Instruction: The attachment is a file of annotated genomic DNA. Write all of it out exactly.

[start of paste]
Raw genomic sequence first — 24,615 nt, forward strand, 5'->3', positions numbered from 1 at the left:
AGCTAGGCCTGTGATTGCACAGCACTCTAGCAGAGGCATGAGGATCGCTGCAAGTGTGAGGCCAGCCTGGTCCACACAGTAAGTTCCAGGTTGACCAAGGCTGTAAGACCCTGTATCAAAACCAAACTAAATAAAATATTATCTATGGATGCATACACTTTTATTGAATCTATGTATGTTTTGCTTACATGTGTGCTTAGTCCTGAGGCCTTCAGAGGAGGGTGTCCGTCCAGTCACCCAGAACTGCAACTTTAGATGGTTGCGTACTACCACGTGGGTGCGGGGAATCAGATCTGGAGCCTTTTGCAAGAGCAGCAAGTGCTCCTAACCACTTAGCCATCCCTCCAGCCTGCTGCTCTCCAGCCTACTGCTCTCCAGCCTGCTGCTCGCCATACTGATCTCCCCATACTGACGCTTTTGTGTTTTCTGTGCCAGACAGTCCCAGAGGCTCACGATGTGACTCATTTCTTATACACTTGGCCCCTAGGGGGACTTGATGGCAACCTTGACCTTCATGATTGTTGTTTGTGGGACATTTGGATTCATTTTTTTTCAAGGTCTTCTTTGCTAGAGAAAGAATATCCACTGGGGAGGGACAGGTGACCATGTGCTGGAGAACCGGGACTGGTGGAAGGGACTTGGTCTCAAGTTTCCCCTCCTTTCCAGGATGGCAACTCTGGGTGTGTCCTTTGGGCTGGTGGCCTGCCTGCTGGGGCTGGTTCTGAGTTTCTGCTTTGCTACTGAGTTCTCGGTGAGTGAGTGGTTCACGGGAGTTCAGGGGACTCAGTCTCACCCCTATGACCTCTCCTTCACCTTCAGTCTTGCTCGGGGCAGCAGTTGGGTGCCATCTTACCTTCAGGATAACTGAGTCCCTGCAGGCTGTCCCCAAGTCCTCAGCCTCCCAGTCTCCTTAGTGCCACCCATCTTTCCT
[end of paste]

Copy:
Raw genomic sequence first — 24,615 nt, forward strand, 5'->3', positions numbered from 1 at the left:
AGCTAGGCCTGTGATTGCACAGCACTCTAGCAGAGGCATGAGGATCGCTGCAAGTGTGAGGCCAGCCTGGTCCACACAGTAAGTTCCAGGTTGACCAAGGCTGTAAGACCCTGTATCAAAACCAAACTAAATAAAATATTATCTATGGATGCATACACTTTTATTGAATCTATGTATGTTTTGCTTACATGTGTGCTTAGTCCTGAGGCCTTCAGAGGAGGGTGTCCGTCCAGTCACCCAGAACTGCAACTTTAGATGGTTGCGTACTACCACGTGGGTGCGGGGAATCAGATCTGGAGCCTTTTGCAAGAGCAGCAAGTGCTCCTAACCACTTAGCCATCCCTCCAGCCTGCTGCTCTCCAGCCTACTGCTCTCCAGCCTGCTGCTCGCCATACTGATCTCCCCATACTGACGCTTTTGTGTTTTCTGTGCCAGACAGTCCCAGAGGCTCACGATGTGACTCATTTCTTATACACTTGGCCCCTAGGGGGACTTGATGGCAACCTTGACCTTCATGATTGTTGTTTGTGGGACATTTGGATTCATTTTTTTTCAAGGTCTTCTTTGCTAGAGAAAGAATATCCACTGGGGAGGGACAGGTGACCATGTGCTGGAGAACCGGGACTGGTGGAAGGGACTTGGTCTCAAGTTTCCCCTCCTTTCCAGGATGGCAACTCTGGGTGTGTCCTTTGGGCTGGTGGCCTGCCTGCTGGGGCTGGTTCTGAGTTTCTGCTTTGCTACTGAGTTCTCGGTGAGTGAGTGGTTCACGGGAGTTCAGGGGACTCAGTCTCACCCCTATGACCTCTCCTTCACCTTCAGTCTTGCTCGGGGCAGCAGTTGGGTGCCATCTTACCTTCAGGATAACTGAGTCCCTGCAGGCTGTCCCCAAGTCCTCAGCCTCCCAGTCTCCTTAGTGCCACCCATCTTTCCT